Barriers placed in order to “protect” the Government Palace in Mexico City from feminist groups were covered with flowers, crosses and names of femicide and homocide female victims. Nadia’s name was written among hundreds of others.

Even with rememberance, the grief and pain are never forgotten, Nadia’s mother wrote for the Collective for Radical Death Studies the following testimony:

“I had a family based on love; an excellent husband and two beautiful children: Nadia and Juan. But on March the 8th 2020, International Women’s Day, we received a call that changed our lives. They had killed my daughter Nadia, who at the time was 22 years old, in Salamanca’s Boulevard. We didn’t know if it would be categorized as a femicide or homicide. But what I can say is that in that moment, I felt my life was over. I couldn’t believe that my daughter; an excellent student, daughter, sister and friend was gone.

It’s sad to think that she became another number of gender violence in Mexico. After more than one year nothing has changed, we still don’t have answers.

As a mother I felt devastated, without the will to carry on living. My life didn’t have meaning with the pain I was going through. But still, I thank God for the miracles that happened in these difficult times: the support from her friends,  as well as several institutions and her university…even people I didn’t know. But specially, my husband and son who gave me the support I needed to carry on.

I know that my daughter was taken away from me in the most cruel way. However, I also know that she will always be there for me: guiding and taking care of me. Nadia will live through me and through those who wish to remember her.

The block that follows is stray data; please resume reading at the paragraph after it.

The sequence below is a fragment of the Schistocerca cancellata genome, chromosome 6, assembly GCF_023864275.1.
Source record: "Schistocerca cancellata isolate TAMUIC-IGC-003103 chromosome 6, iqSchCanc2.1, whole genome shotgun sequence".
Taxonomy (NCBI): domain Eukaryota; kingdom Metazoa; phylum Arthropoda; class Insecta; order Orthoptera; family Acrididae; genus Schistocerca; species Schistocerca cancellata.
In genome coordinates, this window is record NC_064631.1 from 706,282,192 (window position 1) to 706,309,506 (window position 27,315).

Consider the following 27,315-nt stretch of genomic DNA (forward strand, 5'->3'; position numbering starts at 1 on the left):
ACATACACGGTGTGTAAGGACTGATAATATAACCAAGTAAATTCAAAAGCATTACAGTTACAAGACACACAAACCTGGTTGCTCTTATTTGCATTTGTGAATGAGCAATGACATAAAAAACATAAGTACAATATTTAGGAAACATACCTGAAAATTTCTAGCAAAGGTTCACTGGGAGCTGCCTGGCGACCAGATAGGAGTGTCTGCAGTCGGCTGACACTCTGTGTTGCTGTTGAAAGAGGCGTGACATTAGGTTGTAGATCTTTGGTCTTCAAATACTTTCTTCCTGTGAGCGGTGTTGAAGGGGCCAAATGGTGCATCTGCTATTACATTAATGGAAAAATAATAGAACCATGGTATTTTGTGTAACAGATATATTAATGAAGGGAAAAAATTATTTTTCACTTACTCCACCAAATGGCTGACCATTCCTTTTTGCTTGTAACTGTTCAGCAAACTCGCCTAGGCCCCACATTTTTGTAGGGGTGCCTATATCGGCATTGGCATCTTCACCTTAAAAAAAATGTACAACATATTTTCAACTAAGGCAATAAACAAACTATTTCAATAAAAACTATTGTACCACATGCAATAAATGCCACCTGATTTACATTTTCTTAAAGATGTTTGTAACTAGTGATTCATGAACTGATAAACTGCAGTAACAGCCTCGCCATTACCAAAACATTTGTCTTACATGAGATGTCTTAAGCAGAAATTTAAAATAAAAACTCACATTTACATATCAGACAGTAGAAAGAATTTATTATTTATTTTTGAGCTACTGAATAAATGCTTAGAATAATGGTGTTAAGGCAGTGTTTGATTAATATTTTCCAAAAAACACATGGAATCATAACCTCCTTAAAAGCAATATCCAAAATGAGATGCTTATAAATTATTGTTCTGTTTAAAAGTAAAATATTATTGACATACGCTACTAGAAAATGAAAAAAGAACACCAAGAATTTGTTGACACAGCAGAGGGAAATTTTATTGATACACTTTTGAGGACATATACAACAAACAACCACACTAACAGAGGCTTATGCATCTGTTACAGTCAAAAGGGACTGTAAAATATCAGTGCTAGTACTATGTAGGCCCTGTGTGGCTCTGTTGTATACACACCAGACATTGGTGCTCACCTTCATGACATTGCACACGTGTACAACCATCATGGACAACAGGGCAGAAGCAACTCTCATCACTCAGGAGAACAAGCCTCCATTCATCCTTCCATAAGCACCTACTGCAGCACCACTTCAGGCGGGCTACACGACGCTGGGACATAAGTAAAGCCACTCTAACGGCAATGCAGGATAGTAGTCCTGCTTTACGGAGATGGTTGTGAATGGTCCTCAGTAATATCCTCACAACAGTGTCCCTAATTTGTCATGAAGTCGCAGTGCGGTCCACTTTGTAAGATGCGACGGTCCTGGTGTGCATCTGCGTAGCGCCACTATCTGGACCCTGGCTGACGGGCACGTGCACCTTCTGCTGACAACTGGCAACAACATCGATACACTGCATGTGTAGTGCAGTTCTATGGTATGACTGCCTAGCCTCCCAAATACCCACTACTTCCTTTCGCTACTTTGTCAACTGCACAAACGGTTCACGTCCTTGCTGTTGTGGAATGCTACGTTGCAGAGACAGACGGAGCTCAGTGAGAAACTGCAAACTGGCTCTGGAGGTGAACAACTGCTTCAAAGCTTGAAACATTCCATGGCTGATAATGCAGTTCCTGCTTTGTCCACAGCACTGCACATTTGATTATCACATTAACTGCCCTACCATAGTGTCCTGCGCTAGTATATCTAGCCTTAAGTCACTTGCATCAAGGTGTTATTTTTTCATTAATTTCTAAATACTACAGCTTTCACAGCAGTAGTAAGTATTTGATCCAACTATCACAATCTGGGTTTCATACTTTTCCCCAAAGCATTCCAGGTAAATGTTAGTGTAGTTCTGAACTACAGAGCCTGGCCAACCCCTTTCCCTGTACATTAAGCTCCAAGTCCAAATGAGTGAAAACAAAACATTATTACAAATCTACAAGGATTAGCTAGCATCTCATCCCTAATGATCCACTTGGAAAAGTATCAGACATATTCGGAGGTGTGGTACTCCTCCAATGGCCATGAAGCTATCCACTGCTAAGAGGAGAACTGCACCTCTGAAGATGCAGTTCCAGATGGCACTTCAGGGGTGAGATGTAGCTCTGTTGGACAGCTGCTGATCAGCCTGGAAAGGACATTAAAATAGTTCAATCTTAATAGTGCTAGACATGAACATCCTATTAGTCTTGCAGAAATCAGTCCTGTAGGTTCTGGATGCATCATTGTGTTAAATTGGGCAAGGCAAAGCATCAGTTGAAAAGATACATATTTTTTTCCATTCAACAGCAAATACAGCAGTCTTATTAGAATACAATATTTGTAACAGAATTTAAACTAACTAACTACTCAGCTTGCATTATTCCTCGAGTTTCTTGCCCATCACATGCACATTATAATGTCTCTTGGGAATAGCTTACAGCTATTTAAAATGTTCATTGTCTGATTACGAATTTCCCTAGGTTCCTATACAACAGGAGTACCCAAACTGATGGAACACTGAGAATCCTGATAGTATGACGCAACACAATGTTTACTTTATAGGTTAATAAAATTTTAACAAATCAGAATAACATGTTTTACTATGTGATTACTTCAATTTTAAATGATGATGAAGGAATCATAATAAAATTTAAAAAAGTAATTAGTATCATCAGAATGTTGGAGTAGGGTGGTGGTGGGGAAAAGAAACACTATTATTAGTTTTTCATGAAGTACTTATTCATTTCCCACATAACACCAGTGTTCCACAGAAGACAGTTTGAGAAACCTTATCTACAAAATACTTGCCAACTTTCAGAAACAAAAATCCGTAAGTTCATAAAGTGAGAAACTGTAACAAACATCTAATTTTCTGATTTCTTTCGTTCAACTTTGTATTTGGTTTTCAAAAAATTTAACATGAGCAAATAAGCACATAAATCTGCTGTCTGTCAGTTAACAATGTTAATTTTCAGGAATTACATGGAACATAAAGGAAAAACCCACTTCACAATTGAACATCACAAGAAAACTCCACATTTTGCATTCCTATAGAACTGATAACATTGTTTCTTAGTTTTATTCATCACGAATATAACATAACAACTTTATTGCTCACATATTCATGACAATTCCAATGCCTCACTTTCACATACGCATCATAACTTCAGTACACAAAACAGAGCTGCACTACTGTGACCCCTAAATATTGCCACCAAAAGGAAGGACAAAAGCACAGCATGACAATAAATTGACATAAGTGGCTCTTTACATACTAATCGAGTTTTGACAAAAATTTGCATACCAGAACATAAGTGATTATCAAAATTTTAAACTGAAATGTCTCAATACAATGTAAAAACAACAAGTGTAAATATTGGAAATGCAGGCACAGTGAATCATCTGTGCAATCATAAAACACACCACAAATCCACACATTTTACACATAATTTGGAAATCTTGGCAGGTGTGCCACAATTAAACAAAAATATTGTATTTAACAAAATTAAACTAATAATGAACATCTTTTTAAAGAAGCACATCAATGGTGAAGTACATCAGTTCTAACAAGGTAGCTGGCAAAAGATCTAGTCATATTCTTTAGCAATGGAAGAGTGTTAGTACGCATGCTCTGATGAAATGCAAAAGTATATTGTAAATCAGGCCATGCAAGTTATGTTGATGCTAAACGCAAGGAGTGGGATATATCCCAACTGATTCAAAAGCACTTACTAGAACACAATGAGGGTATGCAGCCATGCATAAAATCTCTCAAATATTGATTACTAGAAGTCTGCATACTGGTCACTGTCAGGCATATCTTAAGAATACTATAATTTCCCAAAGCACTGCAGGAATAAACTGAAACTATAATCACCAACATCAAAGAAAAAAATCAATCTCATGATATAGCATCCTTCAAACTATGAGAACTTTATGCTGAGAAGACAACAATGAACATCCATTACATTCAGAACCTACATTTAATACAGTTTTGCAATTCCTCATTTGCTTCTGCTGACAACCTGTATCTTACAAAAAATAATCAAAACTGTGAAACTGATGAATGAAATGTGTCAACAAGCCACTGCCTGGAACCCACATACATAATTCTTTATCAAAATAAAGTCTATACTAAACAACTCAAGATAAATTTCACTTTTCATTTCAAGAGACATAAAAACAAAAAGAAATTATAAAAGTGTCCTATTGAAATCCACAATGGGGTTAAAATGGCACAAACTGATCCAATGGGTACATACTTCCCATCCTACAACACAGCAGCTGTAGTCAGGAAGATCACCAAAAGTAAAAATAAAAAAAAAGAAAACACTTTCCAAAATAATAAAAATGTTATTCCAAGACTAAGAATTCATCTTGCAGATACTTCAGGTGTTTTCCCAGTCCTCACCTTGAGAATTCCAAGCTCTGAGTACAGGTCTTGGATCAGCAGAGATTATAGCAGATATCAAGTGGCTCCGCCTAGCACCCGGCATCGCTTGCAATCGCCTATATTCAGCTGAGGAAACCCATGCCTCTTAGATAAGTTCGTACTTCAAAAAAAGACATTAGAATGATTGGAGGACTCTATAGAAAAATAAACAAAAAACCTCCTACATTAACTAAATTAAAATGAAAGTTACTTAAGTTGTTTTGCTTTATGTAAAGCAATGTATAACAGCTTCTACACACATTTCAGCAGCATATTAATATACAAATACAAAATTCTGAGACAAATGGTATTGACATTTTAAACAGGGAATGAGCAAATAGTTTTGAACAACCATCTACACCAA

I wish her death will not be in vain and can become a movement to raise consciousness and stop violence against women.

Thank you to everyone who has cared and has been supportive towards our family.

My name is Blanca and they killed my daughter in the worst possible way.”1

For many young students Nadia became a symbol of resistance. Her picture is still seen on social media and around the university campus and throughout the city. Nadia will not be forgotten, and neither will the thousands of femicide victims whose cases remain unsolved. 

From an outside perspective, Mexico and its traditions such as Día de los Muertos may seem joyous and colorful, however, all the color seems to fade away when those we honor and remember were victims of violent, unresolved crimes.  


1. The author reached out to Nadia’s mother informing her of the work being done at the Collective for Radical Death Studies and how this blog entry could help spread awareness on femicide and Nadia’s case. Blanca wrote this heart felt letter for CRDS and our blog readers.


Angel, A. (2020). Suben penas por feminicidios, pero solo 3 de cada 100 asesinatos de mujeres son esclarecidos y llegan a condena.

Audelo, S. (2021). En Saltillo Cambian Nombres de Calles en Memoria de Vícitmas de Feminicidio.

Azteca Noticias (2020). News on Nadia’s murder.

Castillo, N. (2021). El Día que Salamanca le Quitó la Voz a Nadia.

El Comercio. (2020). Nadia Rodríguez, la estudiante que fue asesinada en pleno Día de la Mujer en México.

Espinosa, V. (2020). Fiscalía de Guanajuato y la Ibero olvidaron el crimen de Nadia, denuncian sus padres.

Poplab, (2020). Ibero León colaborará para esclarecer el asesinato de Nadia.

Rangel, A. (2021). Con protesta en Morelia, piden esclarecer feminicidio de Jessica González.